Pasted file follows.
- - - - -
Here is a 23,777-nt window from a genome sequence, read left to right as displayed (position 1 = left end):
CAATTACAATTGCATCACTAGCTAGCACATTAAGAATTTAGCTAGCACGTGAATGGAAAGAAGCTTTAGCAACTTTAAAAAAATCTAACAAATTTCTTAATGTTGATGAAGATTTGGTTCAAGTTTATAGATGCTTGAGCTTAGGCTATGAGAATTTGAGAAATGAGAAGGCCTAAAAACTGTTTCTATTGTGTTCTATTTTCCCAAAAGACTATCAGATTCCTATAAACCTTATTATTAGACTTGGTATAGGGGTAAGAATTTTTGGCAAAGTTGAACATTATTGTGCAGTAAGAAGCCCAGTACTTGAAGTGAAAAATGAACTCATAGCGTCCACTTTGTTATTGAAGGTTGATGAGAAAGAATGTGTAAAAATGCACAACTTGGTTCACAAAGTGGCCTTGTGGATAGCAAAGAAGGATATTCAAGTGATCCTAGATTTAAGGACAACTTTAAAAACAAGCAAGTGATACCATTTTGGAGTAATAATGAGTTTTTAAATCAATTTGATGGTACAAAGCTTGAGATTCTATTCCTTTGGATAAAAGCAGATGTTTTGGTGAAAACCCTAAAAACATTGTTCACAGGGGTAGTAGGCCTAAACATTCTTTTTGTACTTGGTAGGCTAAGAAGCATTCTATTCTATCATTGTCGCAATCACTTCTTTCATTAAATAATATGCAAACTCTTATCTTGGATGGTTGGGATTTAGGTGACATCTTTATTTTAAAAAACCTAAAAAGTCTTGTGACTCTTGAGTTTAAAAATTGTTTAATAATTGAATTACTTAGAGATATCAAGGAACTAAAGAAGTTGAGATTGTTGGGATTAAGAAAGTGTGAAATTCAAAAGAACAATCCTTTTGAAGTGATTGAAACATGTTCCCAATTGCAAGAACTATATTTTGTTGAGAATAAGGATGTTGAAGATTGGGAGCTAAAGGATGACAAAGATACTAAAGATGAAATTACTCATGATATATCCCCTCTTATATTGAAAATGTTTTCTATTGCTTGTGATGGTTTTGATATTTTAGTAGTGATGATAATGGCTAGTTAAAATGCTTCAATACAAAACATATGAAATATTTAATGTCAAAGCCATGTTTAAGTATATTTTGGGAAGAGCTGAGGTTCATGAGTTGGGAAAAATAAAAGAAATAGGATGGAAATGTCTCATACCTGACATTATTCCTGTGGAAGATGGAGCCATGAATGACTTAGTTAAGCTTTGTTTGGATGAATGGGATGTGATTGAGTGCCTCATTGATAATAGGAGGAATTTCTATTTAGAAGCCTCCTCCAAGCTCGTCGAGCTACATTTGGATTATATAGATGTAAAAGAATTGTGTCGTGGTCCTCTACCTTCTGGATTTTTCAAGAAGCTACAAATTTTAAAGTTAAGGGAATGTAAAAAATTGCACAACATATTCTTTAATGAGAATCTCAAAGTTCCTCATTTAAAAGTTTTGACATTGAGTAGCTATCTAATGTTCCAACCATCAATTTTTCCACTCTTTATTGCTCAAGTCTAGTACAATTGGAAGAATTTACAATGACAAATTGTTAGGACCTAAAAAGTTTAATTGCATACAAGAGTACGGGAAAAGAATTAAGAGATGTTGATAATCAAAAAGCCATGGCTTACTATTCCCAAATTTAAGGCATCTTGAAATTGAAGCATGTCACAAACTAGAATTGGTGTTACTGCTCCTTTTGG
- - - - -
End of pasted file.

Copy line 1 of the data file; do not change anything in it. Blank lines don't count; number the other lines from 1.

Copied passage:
Here is a 23,777-nt window from a genome sequence, read left to right as displayed (position 1 = left end):